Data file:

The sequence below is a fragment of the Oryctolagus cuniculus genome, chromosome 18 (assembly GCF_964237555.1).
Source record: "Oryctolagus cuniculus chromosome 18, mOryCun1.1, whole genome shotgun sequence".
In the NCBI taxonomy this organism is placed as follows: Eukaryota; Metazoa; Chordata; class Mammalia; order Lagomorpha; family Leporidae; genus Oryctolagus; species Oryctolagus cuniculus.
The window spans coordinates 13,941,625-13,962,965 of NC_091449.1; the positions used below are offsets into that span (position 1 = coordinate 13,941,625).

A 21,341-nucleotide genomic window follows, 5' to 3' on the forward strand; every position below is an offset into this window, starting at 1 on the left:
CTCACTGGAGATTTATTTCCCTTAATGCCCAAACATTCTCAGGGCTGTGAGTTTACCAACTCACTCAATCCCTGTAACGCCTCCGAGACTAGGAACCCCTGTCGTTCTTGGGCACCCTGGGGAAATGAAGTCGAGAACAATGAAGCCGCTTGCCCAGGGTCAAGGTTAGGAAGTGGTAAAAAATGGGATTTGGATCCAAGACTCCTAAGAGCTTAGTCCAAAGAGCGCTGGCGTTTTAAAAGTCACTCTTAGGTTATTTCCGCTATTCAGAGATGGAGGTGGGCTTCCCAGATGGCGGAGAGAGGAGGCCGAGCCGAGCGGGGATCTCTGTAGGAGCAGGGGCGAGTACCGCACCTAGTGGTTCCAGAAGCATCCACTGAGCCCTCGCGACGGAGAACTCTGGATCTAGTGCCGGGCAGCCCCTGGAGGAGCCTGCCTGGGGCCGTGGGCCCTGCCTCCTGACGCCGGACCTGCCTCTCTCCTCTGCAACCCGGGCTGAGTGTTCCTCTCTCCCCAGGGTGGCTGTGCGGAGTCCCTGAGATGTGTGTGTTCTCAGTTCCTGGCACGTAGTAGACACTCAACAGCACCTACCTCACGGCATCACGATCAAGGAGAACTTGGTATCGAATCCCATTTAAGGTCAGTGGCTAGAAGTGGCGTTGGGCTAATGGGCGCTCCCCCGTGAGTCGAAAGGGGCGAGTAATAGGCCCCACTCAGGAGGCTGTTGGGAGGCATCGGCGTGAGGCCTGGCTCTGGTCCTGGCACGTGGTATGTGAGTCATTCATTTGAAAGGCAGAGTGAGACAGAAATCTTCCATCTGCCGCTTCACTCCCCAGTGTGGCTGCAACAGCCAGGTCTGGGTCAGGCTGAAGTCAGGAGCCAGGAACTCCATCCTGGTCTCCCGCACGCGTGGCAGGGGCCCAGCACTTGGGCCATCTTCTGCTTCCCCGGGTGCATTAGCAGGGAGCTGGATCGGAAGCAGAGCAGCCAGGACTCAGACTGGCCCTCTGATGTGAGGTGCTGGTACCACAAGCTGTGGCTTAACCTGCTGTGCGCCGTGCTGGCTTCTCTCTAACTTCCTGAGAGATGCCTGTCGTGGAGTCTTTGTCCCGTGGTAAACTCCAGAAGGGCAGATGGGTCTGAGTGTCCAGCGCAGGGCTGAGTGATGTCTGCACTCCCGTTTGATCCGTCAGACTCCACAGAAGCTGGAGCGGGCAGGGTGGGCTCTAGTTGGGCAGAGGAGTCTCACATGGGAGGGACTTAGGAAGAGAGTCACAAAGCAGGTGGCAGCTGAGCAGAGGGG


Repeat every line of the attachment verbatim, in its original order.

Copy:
The sequence below is a fragment of the Oryctolagus cuniculus genome, chromosome 18 (assembly GCF_964237555.1).
Source record: "Oryctolagus cuniculus chromosome 18, mOryCun1.1, whole genome shotgun sequence".
In the NCBI taxonomy this organism is placed as follows: Eukaryota; Metazoa; Chordata; class Mammalia; order Lagomorpha; family Leporidae; genus Oryctolagus; species Oryctolagus cuniculus.
The window spans coordinates 13,941,625-13,962,965 of NC_091449.1; the positions used below are offsets into that span (position 1 = coordinate 13,941,625).

A 21,341-nucleotide genomic window follows, 5' to 3' on the forward strand; every position below is an offset into this window, starting at 1 on the left:
CTCACTGGAGATTTATTTCCCTTAATGCCCAAACATTCTCAGGGCTGTGAGTTTACCAACTCACTCAATCCCTGTAACGCCTCCGAGACTAGGAACCCCTGTCGTTCTTGGGCACCCTGGGGAAATGAAGTCGAGAACAATGAAGCCGCTTGCCCAGGGTCAAGGTTAGGAAGTGGTAAAAAATGGGATTTGGATCCAAGACTCCTAAGAGCTTAGTCCAAAGAGCGCTGGCGTTTTAAAAGTCACTCTTAGGTTATTTCCGCTATTCAGAGATGGAGGTGGGCTTCCCAGATGGCGGAGAGAGGAGGCCGAGCCGAGCGGGGATCTCTGTAGGAGCAGGGGCGAGTACCGCACCTAGTGGTTCCAGAAGCATCCACTGAGCCCTCGCGACGGAGAACTCTGGATCTAGTGCCGGGCAGCCCCTGGAGGAGCCTGCCTGGGGCCGTGGGCCCTGCCTCCTGACGCCGGACCTGCCTCTCTCCTCTGCAACCCGGGCTGAGTGTTCCTCTCTCCCCAGGGTGGCTGTGCGGAGTCCCTGAGATGTGTGTGTTCTCAGTTCCTGGCACGTAGTAGACACTCAACAGCACCTACCTCACGGCATCACGATCAAGGAGAACTTGGTATCGAATCCCATTTAAGGTCAGTGGCTAGAAGTGGCGTTGGGCTAATGGGCGCTCCCCCGTGAGTCGAAAGGGGCGAGTAATAGGCCCCACTCAGGAGGCTGTTGGGAGGCATCGGCGTGAGGCCTGGCTCTGGTCCTGGCACGTGGTATGTGAGTCATTCATTTGAAAGGCAGAGTGAGACAGAAATCTTCCATCTGCCGCTTCACTCCCCAGTGTGGCTGCAACAGCCAGGTCTGGGTCAGGCTGAAGTCAGGAGCCAGGAACTCCATCCTGGTCTCCCGCACGCGTGGCAGGGGCCCAGCACTTGGGCCATCTTCTGCTTCCCCGGGTGCATTAGCAGGGAGCTGGATCGGAAGCAGAGCAGCCAGGACTCAGACTGGCCCTCTGATGTGAGGTGCTGGTACCACAAGCTGTGGCTTAACCTGCTGTGCGCCGTGCTGGCTTCTCTCTAACTTCCTGAGAGATGCCTGTCGTGGAGTCTTTGTCCCGTGGTAAACTCCAGAAGGGCAGATGGGTCTGAGTGTCCAGCGCAGGGCTGAGTGATGTCTGCACTCCCGTTTGATCCGTCAGACTCCACAGAAGCTGGAGCGGGCAGGGTGGGCTCTAGTTGGGCAGAGGAGTCTCACATGGGAGGGACTTAGGAAGAGAGTCACAAAGCAGGTGGCAGCTGAGCAGAGGGG